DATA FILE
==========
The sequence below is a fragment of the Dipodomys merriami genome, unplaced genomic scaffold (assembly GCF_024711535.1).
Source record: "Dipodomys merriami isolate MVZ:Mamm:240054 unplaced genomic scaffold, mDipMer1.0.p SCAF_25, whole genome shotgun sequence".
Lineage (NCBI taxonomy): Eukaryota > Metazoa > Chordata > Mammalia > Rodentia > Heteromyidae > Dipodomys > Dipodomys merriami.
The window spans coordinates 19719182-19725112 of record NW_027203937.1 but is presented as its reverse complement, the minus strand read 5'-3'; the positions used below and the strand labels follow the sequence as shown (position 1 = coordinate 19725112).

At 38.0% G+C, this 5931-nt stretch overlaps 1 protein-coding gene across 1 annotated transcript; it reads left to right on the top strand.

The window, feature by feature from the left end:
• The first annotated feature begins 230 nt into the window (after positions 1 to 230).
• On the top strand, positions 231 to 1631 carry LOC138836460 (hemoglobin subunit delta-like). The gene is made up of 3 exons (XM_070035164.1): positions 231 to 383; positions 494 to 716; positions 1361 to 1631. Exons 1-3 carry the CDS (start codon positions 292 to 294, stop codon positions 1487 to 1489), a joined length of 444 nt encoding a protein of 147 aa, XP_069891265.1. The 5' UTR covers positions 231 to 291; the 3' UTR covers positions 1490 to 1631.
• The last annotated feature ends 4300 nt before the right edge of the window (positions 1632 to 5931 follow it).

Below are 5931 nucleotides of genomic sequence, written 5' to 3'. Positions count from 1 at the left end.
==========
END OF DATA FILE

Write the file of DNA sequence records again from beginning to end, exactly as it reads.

The sequence below is a fragment of the Dipodomys merriami genome, unplaced genomic scaffold (assembly GCF_024711535.1).
Source record: "Dipodomys merriami isolate MVZ:Mamm:240054 unplaced genomic scaffold, mDipMer1.0.p SCAF_25, whole genome shotgun sequence".
Lineage (NCBI taxonomy): Eukaryota > Metazoa > Chordata > Mammalia > Rodentia > Heteromyidae > Dipodomys > Dipodomys merriami.
The window spans coordinates 19719182-19725112 of record NW_027203937.1 but is presented as its reverse complement, the minus strand read 5'-3'; the positions used below and the strand labels follow the sequence as shown (position 1 = coordinate 19725112).

At 38.0% G+C, this 5931-nt stretch overlaps 1 protein-coding gene across 1 annotated transcript; it reads left to right on the top strand.

The window, feature by feature from the left end:
• The first annotated feature begins 230 nt into the window (after positions 1 to 230).
• On the top strand, positions 231 to 1631 carry LOC138836460 (hemoglobin subunit delta-like). The gene is made up of 3 exons (XM_070035164.1): positions 231 to 383; positions 494 to 716; positions 1361 to 1631. Exons 1-3 carry the CDS (start codon positions 292 to 294, stop codon positions 1487 to 1489), a joined length of 444 nt encoding a protein of 147 aa, XP_069891265.1. The 5' UTR covers positions 231 to 291; the 3' UTR covers positions 1490 to 1631.
• The last annotated feature ends 4300 nt before the right edge of the window (positions 1632 to 5931 follow it).

Below are 5931 nucleotides of genomic sequence, written 5' to 3'. Positions count from 1 at the left end.